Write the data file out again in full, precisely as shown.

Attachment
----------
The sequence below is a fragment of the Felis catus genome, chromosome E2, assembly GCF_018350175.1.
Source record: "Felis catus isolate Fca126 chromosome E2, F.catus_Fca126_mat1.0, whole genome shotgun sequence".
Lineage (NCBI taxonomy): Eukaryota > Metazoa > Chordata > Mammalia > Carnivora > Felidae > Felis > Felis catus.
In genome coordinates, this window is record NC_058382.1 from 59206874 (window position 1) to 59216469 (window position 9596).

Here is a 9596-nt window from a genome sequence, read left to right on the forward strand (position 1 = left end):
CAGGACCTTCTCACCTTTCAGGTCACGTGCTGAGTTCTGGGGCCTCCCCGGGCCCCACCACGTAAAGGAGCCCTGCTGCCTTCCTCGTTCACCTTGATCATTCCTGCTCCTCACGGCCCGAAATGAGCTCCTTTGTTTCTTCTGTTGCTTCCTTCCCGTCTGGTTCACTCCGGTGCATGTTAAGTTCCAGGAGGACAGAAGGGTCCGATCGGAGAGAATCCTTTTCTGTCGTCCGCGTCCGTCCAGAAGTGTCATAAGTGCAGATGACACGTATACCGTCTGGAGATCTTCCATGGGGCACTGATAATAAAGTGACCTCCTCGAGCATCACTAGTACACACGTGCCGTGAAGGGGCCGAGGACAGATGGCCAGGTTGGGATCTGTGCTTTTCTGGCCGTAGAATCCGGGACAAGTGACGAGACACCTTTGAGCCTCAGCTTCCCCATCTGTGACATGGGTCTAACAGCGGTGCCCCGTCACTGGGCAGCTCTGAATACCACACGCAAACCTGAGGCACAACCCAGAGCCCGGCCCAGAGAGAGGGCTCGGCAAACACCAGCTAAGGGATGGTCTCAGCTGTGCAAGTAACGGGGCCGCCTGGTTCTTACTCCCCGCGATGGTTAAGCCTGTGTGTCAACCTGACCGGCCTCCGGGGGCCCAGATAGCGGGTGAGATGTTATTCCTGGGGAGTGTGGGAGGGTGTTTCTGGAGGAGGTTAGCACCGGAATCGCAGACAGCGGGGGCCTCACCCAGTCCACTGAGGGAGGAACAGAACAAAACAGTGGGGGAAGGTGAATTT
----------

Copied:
The sequence below is a fragment of the Felis catus genome, chromosome E2, assembly GCF_018350175.1.
Source record: "Felis catus isolate Fca126 chromosome E2, F.catus_Fca126_mat1.0, whole genome shotgun sequence".
Lineage (NCBI taxonomy): Eukaryota > Metazoa > Chordata > Mammalia > Carnivora > Felidae > Felis > Felis catus.
In genome coordinates, this window is record NC_058382.1 from 59206874 (window position 1) to 59216469 (window position 9596).

Here is a 9596-nt window from a genome sequence, read left to right on the forward strand (position 1 = left end):
CAGGACCTTCTCACCTTTCAGGTCACGTGCTGAGTTCTGGGGCCTCCCCGGGCCCCACCACGTAAAGGAGCCCTGCTGCCTTCCTCGTTCACCTTGATCATTCCTGCTCCTCACGGCCCGAAATGAGCTCCTTTGTTTCTTCTGTTGCTTCCTTCCCGTCTGGTTCACTCCGGTGCATGTTAAGTTCCAGGAGGACAGAAGGGTCCGATCGGAGAGAATCCTTTTCTGTCGTCCGCGTCCGTCCAGAAGTGTCATAAGTGCAGATGACACGTATACCGTCTGGAGATCTTCCATGGGGCACTGATAATAAAGTGACCTCCTCGAGCATCACTAGTACACACGTGCCGTGAAGGGGCCGAGGACAGATGGCCAGGTTGGGATCTGTGCTTTTCTGGCCGTAGAATCCGGGACAAGTGACGAGACACCTTTGAGCCTCAGCTTCCCCATCTGTGACATGGGTCTAACAGCGGTGCCCCGTCACTGGGCAGCTCTGAATACCACACGCAAACCTGAGGCACAACCCAGAGCCCGGCCCAGAGAGAGGGCTCGGCAAACACCAGCTAAGGGATGGTCTCAGCTGTGCAAGTAACGGGGCCGCCTGGTTCTTACTCCCCGCGATGGTTAAGCCTGTGTGTCAACCTGACCGGCCTCCGGGGGCCCAGATAGCGGGTGAGATGTTATTCCTGGGGAGTGTGGGAGGGTGTTTCTGGAGGAGGTTAGCACCGGAATCGCAGACAGCGGGGGCCTCACCCAGTCCACTGAGGGAGGAACAGAACAAAACAGTGGGGGAAGGTGAATTT